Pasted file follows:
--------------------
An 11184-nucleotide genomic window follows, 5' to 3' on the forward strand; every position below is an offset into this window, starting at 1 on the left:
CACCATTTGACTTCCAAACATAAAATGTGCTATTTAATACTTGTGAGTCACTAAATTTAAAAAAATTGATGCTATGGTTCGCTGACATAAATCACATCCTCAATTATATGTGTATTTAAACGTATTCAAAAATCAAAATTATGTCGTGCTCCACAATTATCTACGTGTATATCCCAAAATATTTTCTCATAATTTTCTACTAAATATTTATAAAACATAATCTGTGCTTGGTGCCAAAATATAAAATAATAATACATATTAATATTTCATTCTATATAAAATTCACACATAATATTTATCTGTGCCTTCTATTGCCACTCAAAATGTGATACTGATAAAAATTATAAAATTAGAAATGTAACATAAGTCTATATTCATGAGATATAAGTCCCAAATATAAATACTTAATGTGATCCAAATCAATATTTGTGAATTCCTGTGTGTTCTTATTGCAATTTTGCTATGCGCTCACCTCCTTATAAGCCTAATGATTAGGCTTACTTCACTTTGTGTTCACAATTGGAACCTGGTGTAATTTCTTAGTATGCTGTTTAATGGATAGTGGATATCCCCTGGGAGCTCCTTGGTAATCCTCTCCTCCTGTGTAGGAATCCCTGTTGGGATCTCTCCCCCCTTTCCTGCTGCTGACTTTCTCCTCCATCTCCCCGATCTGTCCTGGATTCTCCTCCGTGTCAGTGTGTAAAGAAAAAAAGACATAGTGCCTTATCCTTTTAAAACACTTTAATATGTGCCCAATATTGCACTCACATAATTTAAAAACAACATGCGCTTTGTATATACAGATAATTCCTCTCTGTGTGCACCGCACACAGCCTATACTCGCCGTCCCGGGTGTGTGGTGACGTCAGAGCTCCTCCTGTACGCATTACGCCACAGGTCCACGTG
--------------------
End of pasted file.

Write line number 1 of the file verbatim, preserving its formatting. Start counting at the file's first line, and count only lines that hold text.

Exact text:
An 11184-nucleotide genomic window follows, 5' to 3' on the forward strand; every position below is an offset into this window, starting at 1 on the left: